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In this course, Trish and Chris Meyer introduce a series of creative tools inside Adobe After Effects. The centerpiece is Paint, where Trish demonstrates how to use the Brush, Eraser, and Clone Stamp tools to draw on a layer, remove portions of it, or repeat elements around a composition. These tools can be used for artistic purposes as well as to repair problem areas in footage. Chris shows off the Puppet tools for distorting layers, and the incredible Roto Brush, introduced in After Effects CS6, which allows you to separately define foreground and background elements so that you can replace backgrounds and selectively add special effects.
The After Effects Apprentice videos on lynda.com were created by Trish and Chris Meyer and are designed to be used on their own and as a companion to their book After Effects Apprentice. We are honored to host these tutorials in the lynda.com library.
Finally, let's talk about Motion Blur and Decontamination. Roto Brush has the ability to automatically detect what portion of an edge is moving and give that edge additional blur to compensate just as real footage maybe blurred. Let's go to around Frame 26 where his hand is raising somewhat quickly. If I turn off Use Motion Blur, all I'm going to get is my softened, feathered edge around this area. However, if I enable Use Motion Blur, you'll see that this hand is more blurred than other portions of his body, which are not moving nearly as much.
If I want to I can solo this layer and compare without and with. Look at just the Alpha channel without Motion Blur, even edge Feather all the way around, with Motion Blur increase blur where his hand is moving. And I can tweak the motion blur settings to include more Samples Per Frame, basically smooth out any ghosting if there's fast movement, and also set Shutter Angle to match how my shot was originally taken. No Shutter Angle is very little blur.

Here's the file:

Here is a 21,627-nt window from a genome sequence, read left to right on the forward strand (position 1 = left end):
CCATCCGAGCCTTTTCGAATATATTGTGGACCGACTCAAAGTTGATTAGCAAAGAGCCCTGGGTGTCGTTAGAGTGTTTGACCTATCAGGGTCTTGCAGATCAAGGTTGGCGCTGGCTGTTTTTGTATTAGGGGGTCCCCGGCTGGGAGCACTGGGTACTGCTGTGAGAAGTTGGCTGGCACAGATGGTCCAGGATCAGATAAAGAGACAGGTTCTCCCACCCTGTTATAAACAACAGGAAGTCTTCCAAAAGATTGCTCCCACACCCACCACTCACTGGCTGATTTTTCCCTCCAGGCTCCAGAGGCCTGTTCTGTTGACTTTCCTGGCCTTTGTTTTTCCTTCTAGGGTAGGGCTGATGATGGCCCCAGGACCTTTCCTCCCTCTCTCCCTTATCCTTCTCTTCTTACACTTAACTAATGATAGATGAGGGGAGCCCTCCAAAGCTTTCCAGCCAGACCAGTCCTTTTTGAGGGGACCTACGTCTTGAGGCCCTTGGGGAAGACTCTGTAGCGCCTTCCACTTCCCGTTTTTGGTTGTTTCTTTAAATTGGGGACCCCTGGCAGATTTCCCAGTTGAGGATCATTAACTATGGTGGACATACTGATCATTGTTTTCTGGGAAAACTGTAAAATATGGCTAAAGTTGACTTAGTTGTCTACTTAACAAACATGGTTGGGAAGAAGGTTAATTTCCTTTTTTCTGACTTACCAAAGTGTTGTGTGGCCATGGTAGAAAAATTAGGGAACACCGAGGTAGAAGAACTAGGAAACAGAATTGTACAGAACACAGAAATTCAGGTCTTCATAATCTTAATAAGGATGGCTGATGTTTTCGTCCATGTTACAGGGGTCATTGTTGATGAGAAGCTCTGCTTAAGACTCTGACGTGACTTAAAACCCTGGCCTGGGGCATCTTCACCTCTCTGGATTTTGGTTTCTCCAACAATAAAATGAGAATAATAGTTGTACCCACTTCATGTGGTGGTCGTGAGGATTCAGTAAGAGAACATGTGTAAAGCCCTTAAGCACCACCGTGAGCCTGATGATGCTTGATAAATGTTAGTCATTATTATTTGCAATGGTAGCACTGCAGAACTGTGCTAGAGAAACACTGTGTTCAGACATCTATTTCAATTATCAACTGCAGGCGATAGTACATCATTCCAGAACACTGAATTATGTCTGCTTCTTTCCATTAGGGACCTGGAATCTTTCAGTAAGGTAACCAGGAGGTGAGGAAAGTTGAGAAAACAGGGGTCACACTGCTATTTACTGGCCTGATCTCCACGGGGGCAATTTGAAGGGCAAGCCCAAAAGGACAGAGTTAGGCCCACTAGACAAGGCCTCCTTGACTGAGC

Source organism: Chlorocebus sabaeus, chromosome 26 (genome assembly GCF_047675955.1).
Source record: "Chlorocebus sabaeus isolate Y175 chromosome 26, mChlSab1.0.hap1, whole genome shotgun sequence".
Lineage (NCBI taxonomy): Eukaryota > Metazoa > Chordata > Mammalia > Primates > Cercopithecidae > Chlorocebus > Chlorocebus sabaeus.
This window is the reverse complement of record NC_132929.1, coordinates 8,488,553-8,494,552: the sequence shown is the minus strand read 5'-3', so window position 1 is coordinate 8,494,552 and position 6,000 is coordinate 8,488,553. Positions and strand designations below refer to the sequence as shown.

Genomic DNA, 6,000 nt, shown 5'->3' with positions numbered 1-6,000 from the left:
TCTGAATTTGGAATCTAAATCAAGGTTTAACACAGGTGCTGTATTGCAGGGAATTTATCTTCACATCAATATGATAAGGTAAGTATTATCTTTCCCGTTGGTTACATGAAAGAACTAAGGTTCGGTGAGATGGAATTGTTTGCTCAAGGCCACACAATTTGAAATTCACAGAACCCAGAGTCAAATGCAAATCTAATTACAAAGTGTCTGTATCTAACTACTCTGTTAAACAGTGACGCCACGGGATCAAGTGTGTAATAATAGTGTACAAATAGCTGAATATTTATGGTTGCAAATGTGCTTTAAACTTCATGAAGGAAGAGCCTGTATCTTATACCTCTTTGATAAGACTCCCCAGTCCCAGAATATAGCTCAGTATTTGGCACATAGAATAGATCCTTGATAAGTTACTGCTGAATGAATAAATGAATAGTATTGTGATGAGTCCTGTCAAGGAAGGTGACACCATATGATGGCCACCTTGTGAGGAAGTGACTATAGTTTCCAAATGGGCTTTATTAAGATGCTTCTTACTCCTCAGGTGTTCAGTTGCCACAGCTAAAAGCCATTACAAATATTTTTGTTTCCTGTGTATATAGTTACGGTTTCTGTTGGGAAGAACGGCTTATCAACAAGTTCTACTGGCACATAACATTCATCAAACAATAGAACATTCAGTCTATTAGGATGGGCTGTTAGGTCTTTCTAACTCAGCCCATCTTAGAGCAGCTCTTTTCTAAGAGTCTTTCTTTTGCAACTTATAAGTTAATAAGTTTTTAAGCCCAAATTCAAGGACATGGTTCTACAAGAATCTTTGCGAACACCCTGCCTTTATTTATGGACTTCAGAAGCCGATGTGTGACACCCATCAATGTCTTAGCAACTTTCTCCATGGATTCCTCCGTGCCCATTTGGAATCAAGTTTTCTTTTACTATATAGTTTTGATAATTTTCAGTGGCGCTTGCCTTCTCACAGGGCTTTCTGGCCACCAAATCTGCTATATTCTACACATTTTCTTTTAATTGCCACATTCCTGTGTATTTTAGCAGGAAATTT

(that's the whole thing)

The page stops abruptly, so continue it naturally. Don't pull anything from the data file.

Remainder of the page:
Increase Shutter Angle is more blur. A lot of footage tends to be shot with the Shutter Angle of 180 degrees but it's good to know the camera settings so that you can match the shutter speed versus the duration of an individual frame to come up with a good Shutter Angle. If the shutter opening time is identical to the duration of your frame, then you want your Shutter Angle to be 360. If the time of the shutter is open is only half of the duration of the frame then 180 degrees, one half of a full circle, is appropriate. And I'll go back to RGB and unsolo my layer because it's good to see things in context just for reality check.
Finally, there is a Higher Quality switch in Motion Blur. Higher Quality always comes at the cost of additional render time. It was not that bad of a hit. I have personally found that toggling it on has given me a little bit cleaner of an edge. For example, around these fingertips as I move. So I'm going to leave Higher Quality on. Now let's talk about Decontamination, and by that we mean how much of the background color is being removed or decontaminated from the edges of your object. Roto Brush does not color-correct the entire image.
It's only color-correcting the edges, and if you want to see where it is correcting go ahead and enable View Decontamination. If you have a particularly soft shot, you might need a wider area of Decontamination because more of the background is seeping through these partially transparent areas around your edges. So you can go ahead and increase the decontamination zone if you so desire but don't do that unnecessarily. You might get some additional color artifact you don't really want in your edges. If I turn it off and increase my decontamination, you can see these additional ghosts that appear.